average, and the average sexual assault victim in Alaska is only 16 years old.
Every year approximately 8,000 children in Alaska are physically or sexually abused.
Almost unimaginably, in four out of five sexual assault cases, the assailants are
relatives, friends, or acquaintances.
The Alaska Native infant mortality rate is more than twice the national average,
and Alaska has the highest Fetal Alcohol Syndrome rate in the nation. Alaska’s alcohol
mortality rate is three times the US rate, including a rate of nearly 10 times the
US rate for the Alaska Native population.
Nearly 12 percent of rural Alaskan families live below the income poverty line. That
figure rises to 22% for Alaska Native families, and the proportion of Alaska Natives
without indoor plumbing is 32 times greater than the rest of the nation.
The State of Alaska is spending more each year on social services, crime prevention,
and courts as a result of the widespread use of alcohol and illicit drugs along with
the rampant decline in morals and values.
If nothing different is done, many more people will be lost; the culture will be
gone forever; and the government will spend more and more money trying to solve a
Jesus Christ’s Unconditional Love
Fortunately there is hope: Jesus Christ’s unconditional love. In addition to the
government’s effort, pastors, missionaries, evangelists, churches, and other ministry
agencies are working to not only meet the basic needs of the Alaskan people but also
to bring the life-changing power of Christ to their communities.
These efforts are ultimately focused on individual hearts because once the redemptive
power of God’s love has truly transformed an individual’s internal will and desires,
the positive external change is readily evident and powerful in the community also.
Spiritual change within the villages is a core imperative in halting today’s downward
spiral of needless death and suffering in the Native Alaska community. Integrated
spiritual and faith components naturally bring a strong connection to family; positive
connection to other adults; social, emotional, and employability skills; connection
to school; engagement in meaningful activities; and a strong sense of cultural identity.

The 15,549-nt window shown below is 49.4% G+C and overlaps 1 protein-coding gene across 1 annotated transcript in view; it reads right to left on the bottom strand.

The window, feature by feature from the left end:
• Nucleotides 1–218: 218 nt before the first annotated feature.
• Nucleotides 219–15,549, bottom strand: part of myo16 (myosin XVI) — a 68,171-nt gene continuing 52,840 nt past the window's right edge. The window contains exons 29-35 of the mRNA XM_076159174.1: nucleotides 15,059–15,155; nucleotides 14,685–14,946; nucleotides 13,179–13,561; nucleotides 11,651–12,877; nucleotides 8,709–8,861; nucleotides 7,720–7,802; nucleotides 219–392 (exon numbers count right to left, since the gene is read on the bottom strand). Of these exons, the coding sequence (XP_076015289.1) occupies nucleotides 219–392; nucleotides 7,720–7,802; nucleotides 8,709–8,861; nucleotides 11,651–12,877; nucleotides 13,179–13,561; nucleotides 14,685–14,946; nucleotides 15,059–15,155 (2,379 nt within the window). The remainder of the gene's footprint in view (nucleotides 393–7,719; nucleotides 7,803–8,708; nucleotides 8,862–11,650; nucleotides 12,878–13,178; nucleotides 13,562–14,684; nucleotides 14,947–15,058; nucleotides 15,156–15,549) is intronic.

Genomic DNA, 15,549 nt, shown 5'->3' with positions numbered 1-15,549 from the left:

As such, program collaboration with the spiritual leaders in the villages is critical
to fully involving the community in education, information, and engagement.
Unfortunately, the work of pastors and missionary families living and ministering
in the villages is extremely difficult and requires a true commitment and dedication.
Ministry workers can’t just walk into a village with a diploma or certification and
expect instant respect or acceptance. They can’t just construct a community service
building to be successful at changing the community, and they can’t just build a
new sanctuary to have a fully functioning church.
Relationships of trust have to be nurtured over a long period of time to reach the
adult generation, and Christian workers must be attuned and sensitive to the Native
culture and hardships of village life.
Additionally, these “front-line warriors” need a reliable network of encouragement
and external support to sustain their efforts.
Relying heavily upon missionary aviation for village access, assisting ministries
also need professional maintenance and transportation services to keep robust “lifelines”
open to the remote villages.
Unfortunately, aircraft maintenance in Alaska is both difficult and time consuming,
and arctic aviation operations are inherently expensive.
To make mission aviation effective, affordable, and safe, the Missionary Aviation
Repair Center (MARC) in Soldotna, Alaska has played a vital role since 1964 by centralizing
these critical services for the many Christian ministries working in the challenging
However, the rapid acceleration of moral decline in western Alaska only continues
to expand the needs of the Gospel.
Help us impact the Alaskan people with the unconditional love and life-changing hope
that can only be found in Jesus Christ.
You can play a direct role in MARC’s life-changing efforts!
“As a pilot and a preacher of the Gospel, I have a special appreciation for our friends
and partners at the Missionary Aviation Repair Center. As much as I trust their
technical expertise, I value their commitment to evangelism and share their heart
for the people of Alaska.”
- Franklin Graham, President & CEO, Samaritan’s Purse